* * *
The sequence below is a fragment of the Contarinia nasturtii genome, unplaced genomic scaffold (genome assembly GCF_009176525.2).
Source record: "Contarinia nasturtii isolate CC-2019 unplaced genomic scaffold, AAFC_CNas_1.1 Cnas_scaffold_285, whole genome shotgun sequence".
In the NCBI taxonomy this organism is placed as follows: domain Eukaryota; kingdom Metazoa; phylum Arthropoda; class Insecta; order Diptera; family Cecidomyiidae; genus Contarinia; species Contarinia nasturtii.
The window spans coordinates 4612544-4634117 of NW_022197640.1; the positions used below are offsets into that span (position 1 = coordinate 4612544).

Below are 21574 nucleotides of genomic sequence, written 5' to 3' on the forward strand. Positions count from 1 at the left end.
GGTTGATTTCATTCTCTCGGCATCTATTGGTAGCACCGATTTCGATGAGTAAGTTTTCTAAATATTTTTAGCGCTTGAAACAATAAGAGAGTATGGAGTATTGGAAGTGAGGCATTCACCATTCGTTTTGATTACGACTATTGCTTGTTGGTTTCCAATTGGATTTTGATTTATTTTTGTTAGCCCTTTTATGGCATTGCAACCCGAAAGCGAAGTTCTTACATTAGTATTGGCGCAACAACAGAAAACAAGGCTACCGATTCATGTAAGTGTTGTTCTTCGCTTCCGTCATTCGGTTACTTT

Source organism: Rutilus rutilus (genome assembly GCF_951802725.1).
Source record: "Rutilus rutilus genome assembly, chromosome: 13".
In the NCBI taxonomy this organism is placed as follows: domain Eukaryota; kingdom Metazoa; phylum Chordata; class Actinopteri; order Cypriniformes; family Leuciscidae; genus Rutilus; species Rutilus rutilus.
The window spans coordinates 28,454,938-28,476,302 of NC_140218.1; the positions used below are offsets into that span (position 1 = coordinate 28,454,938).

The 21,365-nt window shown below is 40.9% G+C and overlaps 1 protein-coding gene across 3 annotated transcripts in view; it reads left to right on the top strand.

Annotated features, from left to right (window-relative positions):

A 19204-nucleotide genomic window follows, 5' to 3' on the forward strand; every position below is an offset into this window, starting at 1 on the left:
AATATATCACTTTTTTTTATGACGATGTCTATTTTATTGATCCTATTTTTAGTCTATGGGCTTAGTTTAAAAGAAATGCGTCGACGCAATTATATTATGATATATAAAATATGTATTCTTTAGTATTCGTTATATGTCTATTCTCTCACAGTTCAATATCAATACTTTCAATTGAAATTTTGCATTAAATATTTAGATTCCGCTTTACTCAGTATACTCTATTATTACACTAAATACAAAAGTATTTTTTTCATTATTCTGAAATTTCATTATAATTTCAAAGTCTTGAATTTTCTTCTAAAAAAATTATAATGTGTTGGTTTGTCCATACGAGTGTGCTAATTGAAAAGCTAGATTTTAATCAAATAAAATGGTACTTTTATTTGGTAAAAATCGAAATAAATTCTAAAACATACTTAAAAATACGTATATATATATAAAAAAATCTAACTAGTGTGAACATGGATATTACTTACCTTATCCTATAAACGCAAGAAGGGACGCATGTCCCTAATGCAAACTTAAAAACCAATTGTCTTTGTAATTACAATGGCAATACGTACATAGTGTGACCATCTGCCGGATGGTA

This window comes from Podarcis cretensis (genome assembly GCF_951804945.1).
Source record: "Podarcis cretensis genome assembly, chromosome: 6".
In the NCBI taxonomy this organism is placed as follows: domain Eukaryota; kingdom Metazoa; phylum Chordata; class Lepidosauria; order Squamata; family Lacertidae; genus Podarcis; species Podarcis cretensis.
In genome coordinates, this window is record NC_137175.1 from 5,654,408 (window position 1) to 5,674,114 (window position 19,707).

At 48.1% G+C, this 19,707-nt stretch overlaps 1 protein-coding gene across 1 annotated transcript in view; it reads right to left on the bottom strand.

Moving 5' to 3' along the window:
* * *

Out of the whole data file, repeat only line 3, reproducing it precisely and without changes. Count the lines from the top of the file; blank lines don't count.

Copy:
In the NCBI taxonomy this organism is placed as follows: domain Eukaryota; kingdom Metazoa; phylum Arthropoda; class Insecta; order Diptera; family Cecidomyiidae; genus Contarinia; species Contarinia nasturtii.